Tip for a strong grip (and how to stop the trigger finger!)

We all want a strong grip. But if you’re not careful, you may end up weaker grip thanks to the “trigger finger”.

That happened to me. Don’t let that happen to you!

If the video doesn’t play, click on this link. Transcript below. Happy training!

Tip for a strong grip


Good day! Ando here from HLMA. Today I have a tip to help you build a strong grip. But first let me warn you. As you can see, I’ve had a hand problem lately. Cause?

He grips my hand too much and stretches it a little.

It’s called a trigger finger. I’m not a doctor, but I can tell you that my trigger finger was basically an overuse injury. Maybe you can identify.

If you’re a martial artist, you probably spend a lot of time punching, catching, swinging sticks and wands, you may be playing with weights and battle ropes, but let me ask you – how much time do you spend stretching and stretching your fingers?

Well, if you keep squeezing your hand, you can form a knot. It’s like callous, but instead of being on the outside, it’s on the inside, on your tendons. If the nodule becomes too large, it will get stuck, which means your finger will get stuck. Which sucks! So what can you do when that happens?

At first I tried to rest for a few weeks. It did not work. Then I tried to wear a splint for a few months – even when I was asleep. It did not work. I tried ice, heat, massage, two doses of cortisone, swearing, and a pen – it didn’t work.

No fun – I wasn’t able to clench my fist or play the violin for a year and a half. To be fair, I don’t own a violin, but what if I wanted to?

In the end, I had to say yes to a small operation, which, believe me, is a real pain in my hand. And I don’t want that to happen to you, so if you want a strong grip, here’s my advice.

1) Listen to your body.

I have a confession. For months before my finger locked, I woke up in the middle of the night with stiff hands. I thought it was just arthritis as I got older, but in fact it was overused. My body told me to let my hands rest, but I didn’t want to hear that. I wanted to train.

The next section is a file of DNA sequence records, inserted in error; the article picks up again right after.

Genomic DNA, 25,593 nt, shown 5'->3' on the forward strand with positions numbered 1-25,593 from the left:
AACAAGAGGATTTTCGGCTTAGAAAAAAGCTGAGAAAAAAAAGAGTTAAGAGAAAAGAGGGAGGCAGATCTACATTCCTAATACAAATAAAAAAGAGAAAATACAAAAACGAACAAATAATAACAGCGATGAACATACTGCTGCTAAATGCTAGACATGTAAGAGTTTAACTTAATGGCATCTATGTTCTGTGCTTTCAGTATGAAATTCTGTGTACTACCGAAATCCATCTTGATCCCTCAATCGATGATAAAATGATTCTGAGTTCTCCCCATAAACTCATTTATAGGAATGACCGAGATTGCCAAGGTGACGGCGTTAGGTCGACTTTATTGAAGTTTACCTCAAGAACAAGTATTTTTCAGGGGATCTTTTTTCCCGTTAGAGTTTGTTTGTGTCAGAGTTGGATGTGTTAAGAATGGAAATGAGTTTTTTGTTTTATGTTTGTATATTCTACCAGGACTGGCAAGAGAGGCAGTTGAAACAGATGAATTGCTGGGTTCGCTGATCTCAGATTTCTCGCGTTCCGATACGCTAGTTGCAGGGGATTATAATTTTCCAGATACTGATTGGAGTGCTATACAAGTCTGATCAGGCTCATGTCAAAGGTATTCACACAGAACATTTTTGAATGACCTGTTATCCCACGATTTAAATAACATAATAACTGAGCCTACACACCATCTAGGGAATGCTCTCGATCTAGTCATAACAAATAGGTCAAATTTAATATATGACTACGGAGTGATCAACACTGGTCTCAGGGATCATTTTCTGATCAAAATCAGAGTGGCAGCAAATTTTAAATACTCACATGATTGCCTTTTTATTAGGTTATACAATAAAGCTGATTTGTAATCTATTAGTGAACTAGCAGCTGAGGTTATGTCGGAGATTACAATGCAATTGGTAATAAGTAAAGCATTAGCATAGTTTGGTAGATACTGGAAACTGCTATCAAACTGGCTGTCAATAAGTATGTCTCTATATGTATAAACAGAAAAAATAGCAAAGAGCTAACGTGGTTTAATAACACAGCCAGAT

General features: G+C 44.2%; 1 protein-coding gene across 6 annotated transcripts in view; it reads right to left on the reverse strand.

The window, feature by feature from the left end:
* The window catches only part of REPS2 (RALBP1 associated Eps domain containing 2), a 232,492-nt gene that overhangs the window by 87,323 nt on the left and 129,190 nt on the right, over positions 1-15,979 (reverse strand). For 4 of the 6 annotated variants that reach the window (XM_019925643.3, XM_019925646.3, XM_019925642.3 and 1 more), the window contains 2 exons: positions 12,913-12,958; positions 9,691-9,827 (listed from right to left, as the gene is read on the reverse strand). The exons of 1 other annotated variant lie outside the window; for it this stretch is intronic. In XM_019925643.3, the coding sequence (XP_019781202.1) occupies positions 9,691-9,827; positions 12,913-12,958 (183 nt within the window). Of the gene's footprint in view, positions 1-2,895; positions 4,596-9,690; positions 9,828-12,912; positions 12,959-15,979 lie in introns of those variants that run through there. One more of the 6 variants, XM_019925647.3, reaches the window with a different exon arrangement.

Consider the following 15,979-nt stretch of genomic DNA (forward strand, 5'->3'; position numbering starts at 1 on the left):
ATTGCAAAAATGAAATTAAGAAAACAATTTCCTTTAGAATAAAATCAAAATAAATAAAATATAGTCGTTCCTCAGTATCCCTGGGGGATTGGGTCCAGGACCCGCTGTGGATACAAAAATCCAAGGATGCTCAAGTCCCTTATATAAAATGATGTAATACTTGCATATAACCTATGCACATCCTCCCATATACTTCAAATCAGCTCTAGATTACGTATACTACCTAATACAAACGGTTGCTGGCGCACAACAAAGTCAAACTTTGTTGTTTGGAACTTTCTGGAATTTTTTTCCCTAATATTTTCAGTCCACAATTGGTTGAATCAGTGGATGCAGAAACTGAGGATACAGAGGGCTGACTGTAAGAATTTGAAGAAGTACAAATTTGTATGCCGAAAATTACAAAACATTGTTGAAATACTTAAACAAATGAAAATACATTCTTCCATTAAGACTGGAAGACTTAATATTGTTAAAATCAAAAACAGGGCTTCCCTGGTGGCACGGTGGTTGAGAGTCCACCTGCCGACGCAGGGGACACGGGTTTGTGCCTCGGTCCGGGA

Don’t make that mistake! Whether you are learning a new skill or turning to an old skill, always give your body time to adapt, heal and recover. Your body speaks to you through fatigue, aches and pains. Listen to it.

2) Balance your training.

I have another confession – I am guilty of ignoring my own advice. You may have seen a video I made years ago about a shoulder injury. Cause? Too much pushing and insufficient pulling.

You can find this video here:
Shoulder flexibility tips.

Well no, I did it again! Yes, I still believe in strengthening your grip by bending and pinching your fingers, but I also believe in stretching and stretching your fingers. Here are some quick ideas to help you balance your workout for a strong grip.

Exercise Strong Grip
Finger lifting

Raising your fingers. Keep your hand straight on the table and lift your fingers one by one. Like playing the piano upside down.

He flicks his fingers. Pretend you’re sending a spittoon across the room with each finger.

The finger pulls. Touch your fingertips on the table or foot, then slowly pull them across the surface until your toes are outstretched.

Rubber bands. Wrap a rubber band or two around your fingers and just play with it.

Passive sections. Release your hand and slowly push your fingers back. It should feel good!

The rubber band stretches

It’s not complicated – just open your hand!

You may be wondering how many repetitions now? How many hours? How many days a week? To answer that, let me answer what the physiotherapist gave me when I rehabilitated my shoulder – one after the other.

Yes. Each pressure should be paired with the thrust. Each flexion should be paired with an extension. One for one.

Good. Another confession … I didn’t do it and I never will! I mean, when I slam into a heavy bag, I won’t count the number of times I squeeze my fist and then stand there another round and pull the rubber band the same number of times.

But what I will do and what I recommend that YOU do is what you can, whenever you can. What does it mean?

This means that you now realize that an imbalance in your training can lead to serious problems, so any effort you put in balancing your workout is better than no effort.

You may focus on hitting a heavy bag when you’re at the gym, but focus on stretching your fingers while you’re on the couch watching TV. Or maybe when you spend a lot of time huddled in a defensive crouch or in a turtle position, you’ll also spend some time opening your shoulders and stretching your chest when you’re in a car or standing in line. The point is that –

Be aware of what you want from your body and take the time to do the opposite.

Man, I love a good cold. Or bad. Anyway, listen to your body and balance your training.

Push drag. Bend / lengthen. Train / rest. Take / give.

This is a smart way to live – both physically and spiritually. If you liked this video, thank you for sharing it with someone who needs to hear it. Next time, consider a violin lesson, my friend, and continue the fight for a happy life.

David Berry

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